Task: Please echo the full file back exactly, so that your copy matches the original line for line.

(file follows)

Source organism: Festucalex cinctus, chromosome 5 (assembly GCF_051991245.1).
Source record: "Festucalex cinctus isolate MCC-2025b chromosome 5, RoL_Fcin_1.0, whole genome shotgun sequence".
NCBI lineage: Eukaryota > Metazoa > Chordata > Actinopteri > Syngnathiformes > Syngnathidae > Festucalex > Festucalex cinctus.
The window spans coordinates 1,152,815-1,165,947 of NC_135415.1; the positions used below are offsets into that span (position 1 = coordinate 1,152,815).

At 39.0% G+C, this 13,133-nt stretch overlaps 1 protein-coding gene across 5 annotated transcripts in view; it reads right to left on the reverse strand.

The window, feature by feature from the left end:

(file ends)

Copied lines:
Source organism: Festucalex cinctus, chromosome 5 (assembly GCF_051991245.1).
Source record: "Festucalex cinctus isolate MCC-2025b chromosome 5, RoL_Fcin_1.0, whole genome shotgun sequence".
NCBI lineage: Eukaryota > Metazoa > Chordata > Actinopteri > Syngnathiformes > Syngnathidae > Festucalex > Festucalex cinctus.
The window spans coordinates 1,152,815-1,165,947 of NC_135415.1; the positions used below are offsets into that span (position 1 = coordinate 1,152,815).

At 39.0% G+C, this 13,133-nt stretch overlaps 1 protein-coding gene across 5 annotated transcripts in view; it reads right to left on the reverse strand.

The window, feature by feature from the left end: